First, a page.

In particular we focus on getting the loan structure right the first time, choosing which lenders to use in the right order (yes this is important) and finally getting our clients the best deal possible.
Apartments smaller than 50 m2
Small apartments under 50 m2 or under 40 m2 can be financed through mainstream lenders.However policies vary considerably between lenders (and their chosen mortgage insurers if applicable).
There is also sometimes conjecture between what is and what isn't smaller than a certain size. This can come down to how an actual valuer measures a property. We have in the past had one valuer value a property on behalf of a lender and say it was 39m2 and another say the same property was 45m2!
Units & apartments between 40m2 & 50m2
Generally if the property is more than 40m2 internally, excluding balcony space and carport space etc we should be able to help you finance the property at normal loan to value ratios (LVR's) i.e. up to a maximum of 95% for purchases and 90% for refinances. It is key for us to know the internal size of the property in m2 and the balcony and car space sizes (if applicable). We can then guide you to the most appropriate lender who will approve your loan.
Mortgage insurers policies between 40m2 & 50m2
Loans with LVR's above 80% are subject to the mortgage insurers policies in addition to the actual lenders themselves. However many larger lenders have what is called a DLA or delegated lending authority with their chosen insurer. This means effectively the lenders policies override the mortgage insurers in most instances. It can be very handy to know which lenders have this arrangement as the two major mortgage insurers have the following policies in regards to unit size which can be restrictive:
- Genworth...."At least 50 m2 in living area, excluding balconies and car space. (For good quality properties located in a desirable and high demand capital city metropolitan location, the minimum living area is 40 m2)".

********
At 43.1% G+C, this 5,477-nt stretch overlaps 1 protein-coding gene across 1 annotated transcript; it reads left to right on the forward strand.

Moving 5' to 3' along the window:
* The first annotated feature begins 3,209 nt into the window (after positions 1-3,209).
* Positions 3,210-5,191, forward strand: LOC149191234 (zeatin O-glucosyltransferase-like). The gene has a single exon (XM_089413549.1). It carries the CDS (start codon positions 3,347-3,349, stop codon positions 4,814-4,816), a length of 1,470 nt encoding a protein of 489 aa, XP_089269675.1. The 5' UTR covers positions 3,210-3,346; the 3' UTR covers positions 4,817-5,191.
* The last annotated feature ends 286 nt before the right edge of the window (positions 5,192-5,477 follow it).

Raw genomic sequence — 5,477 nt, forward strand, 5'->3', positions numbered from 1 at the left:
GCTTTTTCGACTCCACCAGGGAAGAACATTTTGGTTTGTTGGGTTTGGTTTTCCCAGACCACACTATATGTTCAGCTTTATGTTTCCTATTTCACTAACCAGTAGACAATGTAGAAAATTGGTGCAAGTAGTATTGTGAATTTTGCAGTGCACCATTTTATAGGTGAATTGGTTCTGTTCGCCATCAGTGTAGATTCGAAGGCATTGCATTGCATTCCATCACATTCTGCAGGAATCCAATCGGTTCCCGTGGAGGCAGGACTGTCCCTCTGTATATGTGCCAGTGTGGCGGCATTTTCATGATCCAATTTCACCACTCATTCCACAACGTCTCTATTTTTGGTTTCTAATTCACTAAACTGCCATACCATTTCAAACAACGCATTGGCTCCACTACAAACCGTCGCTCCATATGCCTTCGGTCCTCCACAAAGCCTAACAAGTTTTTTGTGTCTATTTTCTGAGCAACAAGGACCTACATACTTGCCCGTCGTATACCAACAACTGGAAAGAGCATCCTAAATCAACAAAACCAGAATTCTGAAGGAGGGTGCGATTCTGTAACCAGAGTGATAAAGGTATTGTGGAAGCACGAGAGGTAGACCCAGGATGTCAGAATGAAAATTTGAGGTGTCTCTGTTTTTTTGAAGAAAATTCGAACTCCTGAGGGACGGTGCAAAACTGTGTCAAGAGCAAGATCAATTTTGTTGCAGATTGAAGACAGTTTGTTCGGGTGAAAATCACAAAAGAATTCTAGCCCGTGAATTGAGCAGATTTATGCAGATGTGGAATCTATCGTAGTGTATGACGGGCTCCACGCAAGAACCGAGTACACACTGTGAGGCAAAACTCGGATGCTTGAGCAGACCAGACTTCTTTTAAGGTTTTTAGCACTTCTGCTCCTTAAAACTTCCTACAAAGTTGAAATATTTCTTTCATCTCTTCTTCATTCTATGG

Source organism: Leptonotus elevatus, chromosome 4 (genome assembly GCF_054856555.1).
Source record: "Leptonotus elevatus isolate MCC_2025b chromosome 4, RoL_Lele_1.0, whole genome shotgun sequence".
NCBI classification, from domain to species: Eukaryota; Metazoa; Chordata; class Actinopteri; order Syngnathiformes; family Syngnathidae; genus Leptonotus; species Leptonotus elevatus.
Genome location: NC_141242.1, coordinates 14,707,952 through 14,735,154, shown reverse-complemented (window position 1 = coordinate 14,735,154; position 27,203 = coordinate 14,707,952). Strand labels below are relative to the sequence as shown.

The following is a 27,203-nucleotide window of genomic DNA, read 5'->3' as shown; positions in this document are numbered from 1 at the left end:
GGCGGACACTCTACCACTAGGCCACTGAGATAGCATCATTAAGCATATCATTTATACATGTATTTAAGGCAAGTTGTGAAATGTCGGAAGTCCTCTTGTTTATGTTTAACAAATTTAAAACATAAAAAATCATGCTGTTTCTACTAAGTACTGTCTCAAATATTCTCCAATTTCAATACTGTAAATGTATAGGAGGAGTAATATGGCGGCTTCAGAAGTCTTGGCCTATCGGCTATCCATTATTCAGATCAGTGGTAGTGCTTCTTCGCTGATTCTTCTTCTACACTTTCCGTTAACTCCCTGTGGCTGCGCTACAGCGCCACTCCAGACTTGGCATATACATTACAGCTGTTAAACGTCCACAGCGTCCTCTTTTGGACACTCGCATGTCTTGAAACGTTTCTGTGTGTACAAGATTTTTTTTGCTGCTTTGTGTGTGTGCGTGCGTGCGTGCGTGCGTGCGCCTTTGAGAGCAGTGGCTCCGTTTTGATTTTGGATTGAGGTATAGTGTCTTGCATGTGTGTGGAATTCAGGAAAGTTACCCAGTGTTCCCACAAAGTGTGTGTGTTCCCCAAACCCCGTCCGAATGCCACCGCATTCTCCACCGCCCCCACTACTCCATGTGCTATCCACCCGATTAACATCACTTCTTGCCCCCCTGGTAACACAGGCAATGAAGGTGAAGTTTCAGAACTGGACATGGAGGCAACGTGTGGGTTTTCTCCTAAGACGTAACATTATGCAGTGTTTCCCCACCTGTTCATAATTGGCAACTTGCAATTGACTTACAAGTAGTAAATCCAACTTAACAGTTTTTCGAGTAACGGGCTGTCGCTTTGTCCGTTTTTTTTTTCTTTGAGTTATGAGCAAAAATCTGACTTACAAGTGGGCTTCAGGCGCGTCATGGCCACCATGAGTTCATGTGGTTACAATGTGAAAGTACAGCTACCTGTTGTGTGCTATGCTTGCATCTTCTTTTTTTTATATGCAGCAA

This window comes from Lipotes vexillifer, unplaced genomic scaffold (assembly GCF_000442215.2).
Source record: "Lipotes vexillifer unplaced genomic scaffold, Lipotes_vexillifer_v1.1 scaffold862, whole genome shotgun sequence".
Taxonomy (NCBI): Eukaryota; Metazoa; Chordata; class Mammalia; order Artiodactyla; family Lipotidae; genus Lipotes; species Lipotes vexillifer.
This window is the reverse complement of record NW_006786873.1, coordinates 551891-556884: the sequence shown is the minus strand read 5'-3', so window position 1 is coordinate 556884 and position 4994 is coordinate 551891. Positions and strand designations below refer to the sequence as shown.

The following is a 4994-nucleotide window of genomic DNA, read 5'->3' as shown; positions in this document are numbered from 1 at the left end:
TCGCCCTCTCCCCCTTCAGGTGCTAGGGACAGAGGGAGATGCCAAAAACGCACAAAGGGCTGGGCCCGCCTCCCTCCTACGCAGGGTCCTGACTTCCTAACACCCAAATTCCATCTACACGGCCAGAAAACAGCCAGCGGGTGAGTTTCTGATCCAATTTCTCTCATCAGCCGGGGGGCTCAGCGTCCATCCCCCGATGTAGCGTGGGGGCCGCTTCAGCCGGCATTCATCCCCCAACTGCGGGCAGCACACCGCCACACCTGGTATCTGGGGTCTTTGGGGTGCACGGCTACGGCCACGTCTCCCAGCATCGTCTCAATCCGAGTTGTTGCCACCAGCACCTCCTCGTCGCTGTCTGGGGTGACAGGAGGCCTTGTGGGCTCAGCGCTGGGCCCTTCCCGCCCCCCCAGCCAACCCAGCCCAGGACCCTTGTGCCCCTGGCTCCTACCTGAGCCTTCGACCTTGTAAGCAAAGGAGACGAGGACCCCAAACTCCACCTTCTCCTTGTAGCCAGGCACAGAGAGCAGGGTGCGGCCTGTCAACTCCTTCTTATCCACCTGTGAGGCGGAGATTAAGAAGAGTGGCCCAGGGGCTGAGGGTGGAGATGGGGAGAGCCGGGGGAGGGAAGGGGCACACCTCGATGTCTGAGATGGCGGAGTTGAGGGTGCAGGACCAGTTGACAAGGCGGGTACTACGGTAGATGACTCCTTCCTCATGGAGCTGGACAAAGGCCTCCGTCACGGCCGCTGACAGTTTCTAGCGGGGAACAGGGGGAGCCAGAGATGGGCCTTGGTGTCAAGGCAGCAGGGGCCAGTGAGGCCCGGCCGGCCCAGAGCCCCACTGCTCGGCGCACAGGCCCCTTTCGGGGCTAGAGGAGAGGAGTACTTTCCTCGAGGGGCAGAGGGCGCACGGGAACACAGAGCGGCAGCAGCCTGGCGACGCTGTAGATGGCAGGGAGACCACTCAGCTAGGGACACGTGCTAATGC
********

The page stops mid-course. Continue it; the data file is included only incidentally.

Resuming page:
- QBE....."Unacceptable security: Properties less than 50 square metres (including balconies and parking)."
So you can see both mortgage insurers have potential issues with smaller units.Genworth is a bit vague as to what is a good quality property located in a desirable location and this is really an easy out for them if they don't like your application for whatever reason and the property in questions is between 40 and 50m2. QBE on the other hand is OK with units less than 50m2 as long as the total unit size with the balcony and car space added is 50m2 or more.
Units & apartments less than 40 m2 internally
As touched on above there are two ways lenders and mortgage insurers look at unit size. In one camp you have the "total unit size" which includes the internal space of the unit, the balcony space and car space if on title of the property. In the other camp you have those who solely focus on the internal size of an apartment.
- Under 40m2 internal with less than 10m2 of balcony and or car space - the maximum LVR is 80% and only one lender option.
- Under 40m2 internal with more than 10m2 of balcony and or car space - maximum LVR is 95% with a few lending options.
Why are the lending rules so complicated for units under 50m2 ?
It comes down to the lenders drawing "a line in the sand" so to speak on what is and what is and what isn't acceptable as a minimum size for a property that is going to be used as security for a loan.
If a property is very small lenders and insurers rightly take the view that the property will appeal to less people than a standard suburban home or a larger unit for example.Therefore a small unit is considered inferior security as compared to more standard properties.
The pros and cons for units under 50m2 - Our view
With a large portion of Australia's immigrant population coming from Asia where high density living is more the norm we can envisage a time when the above considerations are no longer held by lenders. There is also the argument that as populations increase there will be more appeal to living closer to the city centres rather in outlying suburbs which will increase the appeal of units in general.
On the flip side as it currently stands there is still a saleability factor to consider when looking at smaller units. Will you be able to sell the unit quickly if needed? This is a consideration for both borrower and lender.